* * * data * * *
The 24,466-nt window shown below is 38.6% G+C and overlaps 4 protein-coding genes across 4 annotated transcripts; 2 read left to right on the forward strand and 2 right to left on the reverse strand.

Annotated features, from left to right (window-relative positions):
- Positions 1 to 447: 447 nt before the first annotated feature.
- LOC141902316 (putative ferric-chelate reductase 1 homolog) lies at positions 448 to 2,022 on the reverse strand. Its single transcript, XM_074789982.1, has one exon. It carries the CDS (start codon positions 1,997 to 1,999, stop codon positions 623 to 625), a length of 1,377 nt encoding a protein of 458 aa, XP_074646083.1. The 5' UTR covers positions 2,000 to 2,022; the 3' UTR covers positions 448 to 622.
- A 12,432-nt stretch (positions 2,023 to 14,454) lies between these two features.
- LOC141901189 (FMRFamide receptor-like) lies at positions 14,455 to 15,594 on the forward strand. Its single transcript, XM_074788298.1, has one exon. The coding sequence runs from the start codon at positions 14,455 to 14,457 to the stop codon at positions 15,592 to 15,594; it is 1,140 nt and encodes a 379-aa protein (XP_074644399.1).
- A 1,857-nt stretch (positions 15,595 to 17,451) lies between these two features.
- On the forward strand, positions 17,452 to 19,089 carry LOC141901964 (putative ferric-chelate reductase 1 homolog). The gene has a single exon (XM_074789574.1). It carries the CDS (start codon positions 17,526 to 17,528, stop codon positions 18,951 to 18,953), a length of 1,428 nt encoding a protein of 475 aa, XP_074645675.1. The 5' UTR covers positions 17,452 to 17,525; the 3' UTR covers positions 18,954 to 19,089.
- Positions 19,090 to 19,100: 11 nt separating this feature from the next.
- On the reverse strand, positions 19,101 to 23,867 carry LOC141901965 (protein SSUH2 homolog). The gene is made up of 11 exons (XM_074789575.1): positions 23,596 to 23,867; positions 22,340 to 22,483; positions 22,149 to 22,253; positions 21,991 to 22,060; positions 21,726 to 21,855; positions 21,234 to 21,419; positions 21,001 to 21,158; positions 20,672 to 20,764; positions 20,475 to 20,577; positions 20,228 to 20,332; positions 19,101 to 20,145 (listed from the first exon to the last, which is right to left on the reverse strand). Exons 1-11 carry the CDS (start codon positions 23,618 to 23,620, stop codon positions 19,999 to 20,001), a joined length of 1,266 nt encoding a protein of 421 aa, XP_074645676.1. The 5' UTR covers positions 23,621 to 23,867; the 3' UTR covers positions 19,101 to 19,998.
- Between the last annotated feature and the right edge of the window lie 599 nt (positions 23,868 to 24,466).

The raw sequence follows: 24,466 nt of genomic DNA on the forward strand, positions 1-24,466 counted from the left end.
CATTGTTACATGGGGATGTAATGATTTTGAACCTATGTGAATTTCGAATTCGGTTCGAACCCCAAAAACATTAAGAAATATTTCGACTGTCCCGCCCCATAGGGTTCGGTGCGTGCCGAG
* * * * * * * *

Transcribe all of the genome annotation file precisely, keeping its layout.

The 24,466-nt window shown below is 38.6% G+C and overlaps 4 protein-coding genes across 4 annotated transcripts; 2 read left to right on the forward strand and 2 right to left on the reverse strand.

Annotated features, from left to right (window-relative positions):
- Positions 1 to 447: 447 nt before the first annotated feature.
- LOC141902316 (putative ferric-chelate reductase 1 homolog) lies at positions 448 to 2,022 on the reverse strand. Its single transcript, XM_074789982.1, has one exon. It carries the CDS (start codon positions 1,997 to 1,999, stop codon positions 623 to 625), a length of 1,377 nt encoding a protein of 458 aa, XP_074646083.1. The 5' UTR covers positions 2,000 to 2,022; the 3' UTR covers positions 448 to 622.
- A 12,432-nt stretch (positions 2,023 to 14,454) lies between these two features.
- LOC141901189 (FMRFamide receptor-like) lies at positions 14,455 to 15,594 on the forward strand. Its single transcript, XM_074788298.1, has one exon. The coding sequence runs from the start codon at positions 14,455 to 14,457 to the stop codon at positions 15,592 to 15,594; it is 1,140 nt and encodes a 379-aa protein (XP_074644399.1).
- A 1,857-nt stretch (positions 15,595 to 17,451) lies between these two features.
- On the forward strand, positions 17,452 to 19,089 carry LOC141901964 (putative ferric-chelate reductase 1 homolog). The gene has a single exon (XM_074789574.1). It carries the CDS (start codon positions 17,526 to 17,528, stop codon positions 18,951 to 18,953), a length of 1,428 nt encoding a protein of 475 aa, XP_074645675.1. The 5' UTR covers positions 17,452 to 17,525; the 3' UTR covers positions 18,954 to 19,089.
- Positions 19,090 to 19,100: 11 nt separating this feature from the next.
- On the reverse strand, positions 19,101 to 23,867 carry LOC141901965 (protein SSUH2 homolog). The gene is made up of 11 exons (XM_074789575.1): positions 23,596 to 23,867; positions 22,340 to 22,483; positions 22,149 to 22,253; positions 21,991 to 22,060; positions 21,726 to 21,855; positions 21,234 to 21,419; positions 21,001 to 21,158; positions 20,672 to 20,764; positions 20,475 to 20,577; positions 20,228 to 20,332; positions 19,101 to 20,145 (listed from the first exon to the last, which is right to left on the reverse strand). Exons 1-11 carry the CDS (start codon positions 23,618 to 23,620, stop codon positions 19,999 to 20,001), a joined length of 1,266 nt encoding a protein of 421 aa, XP_074645676.1. The 5' UTR covers positions 23,621 to 23,867; the 3' UTR covers positions 19,101 to 19,998.
- Between the last annotated feature and the right edge of the window lie 599 nt (positions 23,868 to 24,466).

The raw sequence follows: 24,466 nt of genomic DNA on the forward strand, positions 1-24,466 counted from the left end.
CATTGTTACATGGGGATGTAATGATTTTGAACCTATGTGAATTTCGAATTCGGTTCGAACCCCAAAAACATTAAGAAATATTTCGACTGTCCCGCCCCATAGGGTTCGGTGCGTGCCGAG